Tomorrow, I make a final effort to find flannelette in the big city of Lusaka. If I don’t find what I need there, I will have to shift to plan B. Plan B involves buying poly fill for the remaining blankets and finishing them with plain cotton on the reverse side. That means I will have some blankets that are more like baby duvets and some that are like swaddling wraps. This is not necessarily a bad thing. This is the reason I am here. I am sourcing and troubleshooting.
I checked in with the Living Compassion team to see if the co-op is making good progress on the sewing. It seems to be on schedule. I will be visiting them on Monday to check in and see how things are going and give instructions on finishing the items.

One thing that was really great about today was speaking with Ruth. She told me that our family farm is doing well. They managed to produce about 700 bags of maize this year. They sell the maize to the government food reserve and live off the profits. She said that the whole family is doing better thanks to the support of my father who provided the funding necessary to get the farm running. She also said that everyone is motivated to work harder and be the best they can be. This was truly touching sentiment as it was not long ago that they were living in a rather difficult state of subsistence.

This made me all the more eager to get out there and see how things have changed since my last visit.

Fun with travel logistics…

Yesterday, I spent much of the day trying to plan my itinerary for the rest of the trip. I’m finding the logistics to be a bit of a challenge. I think I have figured out a plan that makes sense. Tomorrow, I will meet my cousin Ruth in Ndola early in the morning. We will take a bus to Kitwe. Kitwe is the major trading area of the Copperbelt region. I’m hoping to find some suitable fabrics for the soft side of the blankets. I have visited several shops in Ndola and come out empty handed. If I don’t find the fabric I need, I will have to continue my shopping in Lusaka. Lusaka is the capital city. I have been assured that the material will be available there. I intend to travel to Lusaka on Friday. The trip is about 4 hours long by bus. I am a bit nervous about the solo bus trip to the big city, but I am arranging for someone to meet me at the bus stop.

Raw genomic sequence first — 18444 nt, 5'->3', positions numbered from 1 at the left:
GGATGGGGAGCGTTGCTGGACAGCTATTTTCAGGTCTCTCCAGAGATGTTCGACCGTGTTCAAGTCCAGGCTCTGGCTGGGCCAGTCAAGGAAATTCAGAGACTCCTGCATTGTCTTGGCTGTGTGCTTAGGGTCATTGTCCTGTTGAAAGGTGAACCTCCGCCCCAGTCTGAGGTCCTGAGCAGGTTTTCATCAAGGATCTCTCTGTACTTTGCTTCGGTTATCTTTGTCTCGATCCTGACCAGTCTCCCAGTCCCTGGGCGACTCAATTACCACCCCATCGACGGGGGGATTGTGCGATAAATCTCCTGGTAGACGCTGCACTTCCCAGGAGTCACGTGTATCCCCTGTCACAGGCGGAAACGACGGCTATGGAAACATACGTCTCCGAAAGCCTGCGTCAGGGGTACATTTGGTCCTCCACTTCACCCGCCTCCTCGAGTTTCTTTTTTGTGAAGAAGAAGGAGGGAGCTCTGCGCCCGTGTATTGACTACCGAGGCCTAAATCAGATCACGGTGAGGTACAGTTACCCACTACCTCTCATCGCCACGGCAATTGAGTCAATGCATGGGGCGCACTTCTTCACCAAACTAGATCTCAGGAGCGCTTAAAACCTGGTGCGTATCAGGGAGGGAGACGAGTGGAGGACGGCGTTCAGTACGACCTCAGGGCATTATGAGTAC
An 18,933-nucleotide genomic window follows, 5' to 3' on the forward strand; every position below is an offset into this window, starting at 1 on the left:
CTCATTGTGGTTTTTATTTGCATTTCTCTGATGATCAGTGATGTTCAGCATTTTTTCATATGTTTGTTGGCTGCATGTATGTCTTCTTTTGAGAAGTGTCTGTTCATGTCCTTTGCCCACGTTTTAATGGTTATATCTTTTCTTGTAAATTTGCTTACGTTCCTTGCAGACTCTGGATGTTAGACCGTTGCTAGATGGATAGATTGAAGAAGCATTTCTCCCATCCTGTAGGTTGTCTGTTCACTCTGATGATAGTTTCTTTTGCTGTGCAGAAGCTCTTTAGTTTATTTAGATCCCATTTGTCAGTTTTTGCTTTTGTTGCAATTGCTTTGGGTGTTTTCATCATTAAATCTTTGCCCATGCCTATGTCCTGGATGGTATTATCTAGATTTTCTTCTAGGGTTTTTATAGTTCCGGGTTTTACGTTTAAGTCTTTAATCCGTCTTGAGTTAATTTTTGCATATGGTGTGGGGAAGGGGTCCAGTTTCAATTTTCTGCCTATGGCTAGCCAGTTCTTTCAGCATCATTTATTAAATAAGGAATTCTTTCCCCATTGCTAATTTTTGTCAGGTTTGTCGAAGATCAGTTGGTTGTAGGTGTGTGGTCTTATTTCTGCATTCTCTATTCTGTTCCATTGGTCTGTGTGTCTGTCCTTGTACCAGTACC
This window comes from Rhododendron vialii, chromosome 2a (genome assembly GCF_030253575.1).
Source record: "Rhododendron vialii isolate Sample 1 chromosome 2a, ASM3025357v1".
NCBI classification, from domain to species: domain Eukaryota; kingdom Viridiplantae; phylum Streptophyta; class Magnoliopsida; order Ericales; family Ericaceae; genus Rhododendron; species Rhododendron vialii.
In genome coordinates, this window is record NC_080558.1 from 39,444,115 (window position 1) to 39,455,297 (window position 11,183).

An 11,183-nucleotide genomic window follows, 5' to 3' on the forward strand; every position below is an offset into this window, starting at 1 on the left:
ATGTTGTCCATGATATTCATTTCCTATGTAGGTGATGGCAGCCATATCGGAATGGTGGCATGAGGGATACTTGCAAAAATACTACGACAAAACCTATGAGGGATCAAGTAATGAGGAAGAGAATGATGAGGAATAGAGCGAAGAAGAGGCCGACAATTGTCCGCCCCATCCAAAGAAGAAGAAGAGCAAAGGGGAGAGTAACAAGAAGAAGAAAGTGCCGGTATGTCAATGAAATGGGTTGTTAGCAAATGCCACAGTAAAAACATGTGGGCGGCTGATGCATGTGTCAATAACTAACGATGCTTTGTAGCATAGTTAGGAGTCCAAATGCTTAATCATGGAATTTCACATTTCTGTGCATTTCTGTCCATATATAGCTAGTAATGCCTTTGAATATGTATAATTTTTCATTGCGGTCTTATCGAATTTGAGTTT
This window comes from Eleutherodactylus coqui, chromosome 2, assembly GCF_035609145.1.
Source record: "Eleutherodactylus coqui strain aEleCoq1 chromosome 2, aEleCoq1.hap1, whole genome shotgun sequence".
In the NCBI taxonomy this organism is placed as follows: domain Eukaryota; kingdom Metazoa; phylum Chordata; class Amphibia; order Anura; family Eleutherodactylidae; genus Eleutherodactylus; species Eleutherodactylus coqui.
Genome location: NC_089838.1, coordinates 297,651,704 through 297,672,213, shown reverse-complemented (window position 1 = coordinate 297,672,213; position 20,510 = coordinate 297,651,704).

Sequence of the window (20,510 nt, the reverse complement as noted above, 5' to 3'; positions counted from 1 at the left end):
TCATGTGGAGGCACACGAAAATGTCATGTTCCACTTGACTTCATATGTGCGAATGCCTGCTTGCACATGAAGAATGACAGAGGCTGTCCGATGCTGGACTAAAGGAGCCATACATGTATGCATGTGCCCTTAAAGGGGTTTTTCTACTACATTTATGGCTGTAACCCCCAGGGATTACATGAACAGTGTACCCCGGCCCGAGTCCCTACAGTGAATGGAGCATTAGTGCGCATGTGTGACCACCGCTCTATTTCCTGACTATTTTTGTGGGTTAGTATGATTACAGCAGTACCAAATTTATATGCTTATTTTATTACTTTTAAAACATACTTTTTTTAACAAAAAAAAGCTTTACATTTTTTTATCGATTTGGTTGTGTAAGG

The very helpful staff of the guest house has instructed me to take the bus operated by the Zambian post office. It is usually on time and not overcrowded. The other benefit is that it will drop me off at the Lusaka post office instead of the main bus depot. The main bus depot in Lusaka is a nightmare and I want to avoid it at all costs. The porters at the bus depot are very aggressive. They grab at your bags and try to hustle you on to specific buses. You can spend hours waiting for a bus to fill before it will depart. I don’t think I’m brave enough to go through there on my own. I will stick with the post office bus.
I will spend one or 2 days in Lusaka, depending on accommodations. Afterward, I will take the post bus back to Ndola to drop off fabric. I will then check out of the guest house and make my way to the village. I plan to spend about a week there. The village is where my aunt, uncle and various cousins and children of cousins live. I am really looking forward to this part of my trip, but I want to make sure all the production stuff is underway before I go off the grid.
Tonight will be an early night…got to get my beauty rest for the day trip to Kitwe.

And “sew” it begins…

Today marked the first official day of baby blanket production. I spent the day at the co-op “creative directing”. I showed the seamstresses the fabric combination and the basic construction guideline and let them get to work. In no time, they had whipped up a gorgeous sample. I gave it the once over for quality. Pretty, pretty good if I do say so my self.

Later in the day, I received a tour of the Living Compassion property. It’s a small but functional collection of buildings. There are facilities for education, cooking, sewing, storage and more. Plumbing and electricity is an ongoing project, but they are working on having showers and flush toilets available…a rarity in Kantalomba.

While touring the property, we attracted a lot of attention from the local children. One of the young boys started dancing and wiggling around. To the surprise of the children, Jen started dancing back. This created a wave of laughter. Soon the children we were engaged in a game where we would walk away, they would follow and when we turned around they would run screaming and giggling.

I’m so frustrated because I have some great pictures of all of this, but I can’t post them. I’ve tried just about every method I can think of! I guess you will all have to wait for the super-mega-giant-photo post when I get home in September.